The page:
Does the massive national debt matter?
A lot of people don’t think it does, at least not yet. They point to Japan as an example of a country that has a much higher debt-to-GDP ratio and is doing fine. Peter Schiff said they’re looking at the wrong country. The US is more like Argentina than Japan.
The debt to GDP ratio in Japan is over 200%. The US debt-to-GDP ratio is only around 125%. If Japan is doing fine, why should we worry here in the US?
Peter notes the fact that Japan isn’t really doing “fine.”
“They’re having a problem right now in Japan. They’re on the cusp of a crisis.”
The yield on a 10-year Japanese Government Bond is up to 8.7%. The yen recently broke the 150 mark. Meanwhile, price inflation is ratcheting up.
“Don’t say, ‘Hey, Japan got off scot-free.’ They didn’t. They’re about to get their come-uppins.”
Peter said the US is in a different situation than Japan and it will get its come-uppins sooner. It will never get to a 200% debt-to-GDP ratio. The US won’t even get to 150%.
Peter said the big difference between the US and Japan is that Japan is a net creditor and the Japanese people save at a much higher rate than Americans.
“The world owes Japan a lot of money. Japan has a lot of that money in US dollar assets — in US Treasuries, in US mortgage-backed securities. Japan is going to sell and is selling those assets to try to mitigate the damage. Because Japan was so wealthy, and didn’t have to borrow from abroad, they were able to run up their debt higher before the crisis happened. That doesn’t mean they’re not going to have a crisis. They just had more rope before they finally hung themselves with that rope.”
The US doesn’t have as much rope because the country is broke.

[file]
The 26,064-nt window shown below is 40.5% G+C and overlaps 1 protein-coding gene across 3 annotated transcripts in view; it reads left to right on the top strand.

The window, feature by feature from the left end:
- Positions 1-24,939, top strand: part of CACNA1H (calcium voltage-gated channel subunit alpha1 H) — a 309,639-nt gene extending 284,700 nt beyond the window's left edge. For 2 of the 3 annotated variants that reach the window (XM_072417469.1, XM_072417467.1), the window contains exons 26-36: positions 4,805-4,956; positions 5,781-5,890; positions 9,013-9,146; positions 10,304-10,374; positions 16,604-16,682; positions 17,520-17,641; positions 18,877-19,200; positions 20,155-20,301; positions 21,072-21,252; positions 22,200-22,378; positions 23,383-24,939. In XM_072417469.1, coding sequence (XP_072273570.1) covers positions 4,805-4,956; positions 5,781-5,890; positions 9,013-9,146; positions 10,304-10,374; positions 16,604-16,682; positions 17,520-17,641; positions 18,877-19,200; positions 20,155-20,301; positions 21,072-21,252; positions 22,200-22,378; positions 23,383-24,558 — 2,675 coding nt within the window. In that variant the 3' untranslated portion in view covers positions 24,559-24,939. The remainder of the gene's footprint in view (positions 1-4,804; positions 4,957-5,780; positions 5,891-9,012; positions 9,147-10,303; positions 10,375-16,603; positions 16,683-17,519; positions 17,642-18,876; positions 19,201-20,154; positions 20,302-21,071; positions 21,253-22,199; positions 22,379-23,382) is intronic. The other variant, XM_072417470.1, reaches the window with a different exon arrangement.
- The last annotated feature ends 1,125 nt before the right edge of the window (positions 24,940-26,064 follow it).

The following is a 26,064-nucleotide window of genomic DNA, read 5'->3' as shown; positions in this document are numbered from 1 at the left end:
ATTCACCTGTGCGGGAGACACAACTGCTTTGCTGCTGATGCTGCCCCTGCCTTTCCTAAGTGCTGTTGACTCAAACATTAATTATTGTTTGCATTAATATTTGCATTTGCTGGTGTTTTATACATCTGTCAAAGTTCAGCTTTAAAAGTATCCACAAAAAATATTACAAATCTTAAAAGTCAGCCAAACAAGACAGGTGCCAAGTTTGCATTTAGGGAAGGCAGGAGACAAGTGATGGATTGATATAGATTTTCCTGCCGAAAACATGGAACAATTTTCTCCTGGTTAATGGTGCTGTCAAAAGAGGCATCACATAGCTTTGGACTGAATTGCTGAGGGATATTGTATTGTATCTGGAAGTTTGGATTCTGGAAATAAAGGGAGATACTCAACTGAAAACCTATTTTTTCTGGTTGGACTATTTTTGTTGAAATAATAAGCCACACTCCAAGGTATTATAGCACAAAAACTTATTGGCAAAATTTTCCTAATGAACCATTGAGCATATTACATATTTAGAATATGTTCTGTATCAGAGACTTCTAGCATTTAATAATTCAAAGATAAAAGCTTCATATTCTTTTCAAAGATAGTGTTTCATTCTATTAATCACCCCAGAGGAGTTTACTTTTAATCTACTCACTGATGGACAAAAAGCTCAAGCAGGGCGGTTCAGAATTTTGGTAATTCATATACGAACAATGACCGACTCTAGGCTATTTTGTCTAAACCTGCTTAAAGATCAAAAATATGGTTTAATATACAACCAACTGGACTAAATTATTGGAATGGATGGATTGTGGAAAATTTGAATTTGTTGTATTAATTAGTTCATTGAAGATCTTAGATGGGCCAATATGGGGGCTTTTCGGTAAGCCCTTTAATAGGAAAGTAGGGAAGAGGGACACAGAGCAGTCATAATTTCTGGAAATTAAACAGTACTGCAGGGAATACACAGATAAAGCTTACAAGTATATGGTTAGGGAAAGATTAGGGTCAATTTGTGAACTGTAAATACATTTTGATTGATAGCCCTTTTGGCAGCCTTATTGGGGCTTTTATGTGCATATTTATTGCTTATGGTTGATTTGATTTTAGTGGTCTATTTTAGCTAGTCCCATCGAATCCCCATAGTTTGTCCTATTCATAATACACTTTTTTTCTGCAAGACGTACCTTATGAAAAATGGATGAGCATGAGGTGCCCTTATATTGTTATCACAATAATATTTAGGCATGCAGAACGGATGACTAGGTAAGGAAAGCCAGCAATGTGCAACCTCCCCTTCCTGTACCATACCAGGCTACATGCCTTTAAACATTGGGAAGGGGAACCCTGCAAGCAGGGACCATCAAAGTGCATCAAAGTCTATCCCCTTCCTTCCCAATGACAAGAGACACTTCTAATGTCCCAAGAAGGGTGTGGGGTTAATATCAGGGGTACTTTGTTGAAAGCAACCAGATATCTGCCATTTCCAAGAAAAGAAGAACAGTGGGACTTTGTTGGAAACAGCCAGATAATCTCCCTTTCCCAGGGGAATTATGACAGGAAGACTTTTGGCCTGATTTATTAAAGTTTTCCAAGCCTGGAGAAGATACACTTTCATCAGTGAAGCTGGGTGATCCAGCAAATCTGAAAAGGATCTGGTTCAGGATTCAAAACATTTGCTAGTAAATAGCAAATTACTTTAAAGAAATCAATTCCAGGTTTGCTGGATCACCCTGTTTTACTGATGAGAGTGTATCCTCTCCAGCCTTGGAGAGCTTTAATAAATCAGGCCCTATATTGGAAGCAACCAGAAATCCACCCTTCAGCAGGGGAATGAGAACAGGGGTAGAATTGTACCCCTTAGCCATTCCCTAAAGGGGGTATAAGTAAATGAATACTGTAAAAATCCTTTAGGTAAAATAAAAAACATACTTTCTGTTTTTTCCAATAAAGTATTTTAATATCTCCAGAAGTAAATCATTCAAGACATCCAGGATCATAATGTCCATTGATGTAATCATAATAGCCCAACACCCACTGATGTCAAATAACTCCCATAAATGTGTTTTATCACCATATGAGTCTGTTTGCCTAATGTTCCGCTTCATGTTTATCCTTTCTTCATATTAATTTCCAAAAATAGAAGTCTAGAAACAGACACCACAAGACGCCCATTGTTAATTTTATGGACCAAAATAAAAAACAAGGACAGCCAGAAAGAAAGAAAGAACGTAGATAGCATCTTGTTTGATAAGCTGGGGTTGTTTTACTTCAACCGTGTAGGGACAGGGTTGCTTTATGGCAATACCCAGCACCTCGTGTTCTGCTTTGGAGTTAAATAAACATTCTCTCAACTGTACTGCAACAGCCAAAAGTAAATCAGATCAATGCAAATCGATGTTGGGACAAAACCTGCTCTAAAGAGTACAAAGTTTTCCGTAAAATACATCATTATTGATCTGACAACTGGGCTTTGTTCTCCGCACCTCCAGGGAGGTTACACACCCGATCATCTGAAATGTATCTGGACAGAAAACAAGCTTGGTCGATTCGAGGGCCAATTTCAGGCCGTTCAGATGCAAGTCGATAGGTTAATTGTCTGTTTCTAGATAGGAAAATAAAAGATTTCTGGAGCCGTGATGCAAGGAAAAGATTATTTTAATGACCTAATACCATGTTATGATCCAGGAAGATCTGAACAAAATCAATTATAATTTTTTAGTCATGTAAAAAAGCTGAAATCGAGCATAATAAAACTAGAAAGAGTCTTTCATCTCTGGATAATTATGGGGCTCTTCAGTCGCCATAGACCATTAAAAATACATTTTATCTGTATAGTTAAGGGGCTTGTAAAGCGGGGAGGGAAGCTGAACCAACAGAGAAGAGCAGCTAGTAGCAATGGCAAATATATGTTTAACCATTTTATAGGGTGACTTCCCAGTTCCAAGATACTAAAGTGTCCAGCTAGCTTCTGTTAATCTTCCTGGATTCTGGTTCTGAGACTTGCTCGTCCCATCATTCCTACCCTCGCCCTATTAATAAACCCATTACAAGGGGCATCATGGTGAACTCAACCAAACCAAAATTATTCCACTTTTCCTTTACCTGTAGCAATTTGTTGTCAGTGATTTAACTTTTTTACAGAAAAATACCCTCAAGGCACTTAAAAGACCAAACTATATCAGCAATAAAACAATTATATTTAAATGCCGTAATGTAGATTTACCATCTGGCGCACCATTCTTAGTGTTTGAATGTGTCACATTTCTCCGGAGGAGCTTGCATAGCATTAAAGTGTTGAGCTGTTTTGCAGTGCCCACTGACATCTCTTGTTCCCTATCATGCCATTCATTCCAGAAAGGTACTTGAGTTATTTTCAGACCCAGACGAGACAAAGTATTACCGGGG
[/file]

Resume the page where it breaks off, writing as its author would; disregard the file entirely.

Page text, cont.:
“We owe the world. We owe the world a fortune. We depend on the world to buy our paper, to buy our Treasuries. That’s our biggest export — our debt — our dollars and our debt. If we can’t export that anymore, the economy doesn’t function anymore. It’s built on that whole foundation, which is in the process of collapsing. So, you can’t draw some false comfort in the fact that Japan got away with it to 200% of GDP, or whatever it is, so we can too. We’re not Japan. We are worse. We’re Argentina.”
The Argentinian central bank is also in a war against price inflation it can’t win. It recently raised its interest rate to 133%. And that’s still below the country’s inflation rate.
“Even though they have interest rates in the triple digits, it’s not going to work. It’s not going to stop inflation. The budget deficits are rising in Argentina. The national debt is rising. So, inflation is not going away. These rate hikes aren’t going to stop it because they can’t change the dynamic of government spending. We are in the same predicament.”
Some people will say you can’t compare the US and Argentina. Peter said, “Sure we can.”
“The laws of physics work in America the same way they work in Argentina. Economics are laws. We have the same consequences.”
Peter noted that at one point, Argentina was one of the wealthiest nations in the world.
“So, Argentina wasn’t always broke. They are now. So, if it can happen to Argentina, it can happen to America if we’re doing the same exact thing that they did – running these big deficits, printing all of this money.”